In Jesus, we are drawn away from division

in the beginning
Father Mike Stubbs is the pastor of Holy Cross Parish in Overland Park and has a degree in Scripture from Harvard University.

by Father Mike Stubbs

The theme of separation runs throughout the Bible.

In the first story of creation, God separates dry land from water, light from darkness, day from night (Gen 1:3-9).

The theme of separation continues in the Law of Moses, which divides all food into clean and unclean. All animals similarly undergo this division into clean and unclean. This separation stands for the division between the holy and the profane.

In the Law of Moses, a physical state could also render someone unclean. For example, if a person would touch a corpse, that would render the person unclean. If a person contracted leprosy, then that person became unclean. The Law of Moses directed that person to separate himself or herself from society (Lv 13-15).

In Sunday’s Gospel reading, Mk 1:40-45, the leper appears to violate that dictate of the law, by approaching Jesus. He begs Jesus, “If you wish, you can make me clean.”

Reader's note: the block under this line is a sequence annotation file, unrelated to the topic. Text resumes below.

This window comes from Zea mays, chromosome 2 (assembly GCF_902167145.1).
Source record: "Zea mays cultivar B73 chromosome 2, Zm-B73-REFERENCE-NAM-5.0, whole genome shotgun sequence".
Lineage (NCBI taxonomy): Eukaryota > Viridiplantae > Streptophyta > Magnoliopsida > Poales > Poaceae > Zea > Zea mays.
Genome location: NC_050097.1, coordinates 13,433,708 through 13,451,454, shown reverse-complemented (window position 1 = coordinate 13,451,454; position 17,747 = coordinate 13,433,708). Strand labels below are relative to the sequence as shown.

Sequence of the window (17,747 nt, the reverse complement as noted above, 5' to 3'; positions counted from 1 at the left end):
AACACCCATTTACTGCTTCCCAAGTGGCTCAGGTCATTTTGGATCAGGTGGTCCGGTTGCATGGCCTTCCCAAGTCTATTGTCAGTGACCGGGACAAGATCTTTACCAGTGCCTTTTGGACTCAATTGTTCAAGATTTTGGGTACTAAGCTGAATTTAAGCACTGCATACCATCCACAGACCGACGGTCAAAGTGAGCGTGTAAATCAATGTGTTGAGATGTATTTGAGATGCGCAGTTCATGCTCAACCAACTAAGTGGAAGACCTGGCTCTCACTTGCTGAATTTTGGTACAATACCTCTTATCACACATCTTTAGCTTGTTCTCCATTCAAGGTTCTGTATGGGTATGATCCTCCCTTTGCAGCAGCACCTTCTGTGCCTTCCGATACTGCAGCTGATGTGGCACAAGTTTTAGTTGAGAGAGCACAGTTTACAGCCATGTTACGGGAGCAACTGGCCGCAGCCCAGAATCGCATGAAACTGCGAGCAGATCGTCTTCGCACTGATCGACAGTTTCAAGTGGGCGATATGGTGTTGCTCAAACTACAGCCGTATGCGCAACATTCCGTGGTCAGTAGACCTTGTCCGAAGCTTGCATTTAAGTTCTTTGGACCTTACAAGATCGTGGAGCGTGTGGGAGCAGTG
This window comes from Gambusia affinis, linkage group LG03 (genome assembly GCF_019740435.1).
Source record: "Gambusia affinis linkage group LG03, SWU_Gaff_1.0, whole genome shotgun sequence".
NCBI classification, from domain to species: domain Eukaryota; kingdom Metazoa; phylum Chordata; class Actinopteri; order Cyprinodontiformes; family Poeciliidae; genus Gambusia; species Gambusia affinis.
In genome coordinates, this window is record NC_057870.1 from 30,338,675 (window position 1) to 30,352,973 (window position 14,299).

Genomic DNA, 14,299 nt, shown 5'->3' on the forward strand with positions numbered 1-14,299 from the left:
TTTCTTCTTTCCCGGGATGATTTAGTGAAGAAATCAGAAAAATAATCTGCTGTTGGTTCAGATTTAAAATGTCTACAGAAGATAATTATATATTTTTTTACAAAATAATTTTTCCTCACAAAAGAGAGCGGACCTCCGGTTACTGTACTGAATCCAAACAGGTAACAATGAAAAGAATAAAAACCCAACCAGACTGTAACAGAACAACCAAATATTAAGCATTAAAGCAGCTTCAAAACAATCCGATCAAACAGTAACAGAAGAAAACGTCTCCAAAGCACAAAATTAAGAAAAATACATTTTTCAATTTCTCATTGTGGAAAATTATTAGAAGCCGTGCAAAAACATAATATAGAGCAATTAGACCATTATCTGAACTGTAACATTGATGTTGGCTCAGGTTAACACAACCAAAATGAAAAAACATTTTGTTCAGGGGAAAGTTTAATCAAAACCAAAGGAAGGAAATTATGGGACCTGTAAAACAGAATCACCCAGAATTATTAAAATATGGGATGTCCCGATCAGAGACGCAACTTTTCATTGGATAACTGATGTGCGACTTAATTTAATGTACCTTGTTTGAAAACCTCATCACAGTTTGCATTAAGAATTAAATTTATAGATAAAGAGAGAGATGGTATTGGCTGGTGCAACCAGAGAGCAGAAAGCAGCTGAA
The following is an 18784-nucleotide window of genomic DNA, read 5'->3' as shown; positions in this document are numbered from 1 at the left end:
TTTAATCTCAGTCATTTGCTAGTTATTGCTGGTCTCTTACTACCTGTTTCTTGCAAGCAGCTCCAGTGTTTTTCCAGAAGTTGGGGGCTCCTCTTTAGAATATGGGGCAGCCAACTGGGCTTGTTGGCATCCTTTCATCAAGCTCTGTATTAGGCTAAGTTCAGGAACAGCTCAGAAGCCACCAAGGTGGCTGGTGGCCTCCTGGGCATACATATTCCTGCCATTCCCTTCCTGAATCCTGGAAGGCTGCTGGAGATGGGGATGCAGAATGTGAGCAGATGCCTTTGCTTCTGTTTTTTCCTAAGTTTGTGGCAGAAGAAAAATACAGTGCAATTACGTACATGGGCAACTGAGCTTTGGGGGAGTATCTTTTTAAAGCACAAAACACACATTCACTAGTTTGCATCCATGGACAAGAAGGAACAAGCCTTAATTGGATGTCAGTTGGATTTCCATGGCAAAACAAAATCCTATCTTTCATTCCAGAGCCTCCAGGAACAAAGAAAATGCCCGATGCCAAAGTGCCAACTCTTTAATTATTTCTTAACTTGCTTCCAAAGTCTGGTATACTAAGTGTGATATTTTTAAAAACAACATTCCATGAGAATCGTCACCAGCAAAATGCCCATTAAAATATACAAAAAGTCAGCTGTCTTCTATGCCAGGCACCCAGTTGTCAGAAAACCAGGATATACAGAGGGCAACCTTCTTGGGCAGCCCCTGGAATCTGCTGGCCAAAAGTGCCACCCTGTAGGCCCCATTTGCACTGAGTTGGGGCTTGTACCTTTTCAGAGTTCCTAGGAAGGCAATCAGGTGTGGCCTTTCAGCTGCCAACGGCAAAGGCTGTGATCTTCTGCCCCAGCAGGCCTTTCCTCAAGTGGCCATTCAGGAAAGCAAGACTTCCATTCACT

Jesus himself also violates the law: “Moved with pity, he stretched out his hand, touched him, and said, ‘I do will it. Be made clean.’”

By his healing of the leper, Jesus restores him to society. He overcomes what had caused the leper to be separated from his family and his community.

Throughout his ministry, Jesus moves away from the tendency toward separation. Instead, he wishes to bring people together, to reconcile them. He even at times extends his ministry to the Gentiles.

This outward movement appears most clearly in St. Paul, the apostle to the Gentiles. He writes that we have inherited this ministry of reconciliation:

“And all this is from God, who has reconciled us to himself through Christ and given us the ministry of reconciliation — namely, God was reconciling the world to himself in Christ, not counting their trespasses against them and entrusting to us the message of reconciliation” (2 Cor 5:18-19).

Similarly, St. Paul writes: “For all of you who were baptized into Christ have clothed yourselves with Christ. There is neither Jew nor Greek, there is neither slave nor free person, there is not male and female: for you are all one in Christ Jesus” (Gal 3:27-28).

In other words, St. Paul views membership in the church as counteracting any tendency toward separation. It is the first step toward overcoming divisions in humanity.

As members of the church, we also have inherited that responsibility. We can begin by reaching out to those who think or act differently from us, whether they are fellow Catholics or other Christians.

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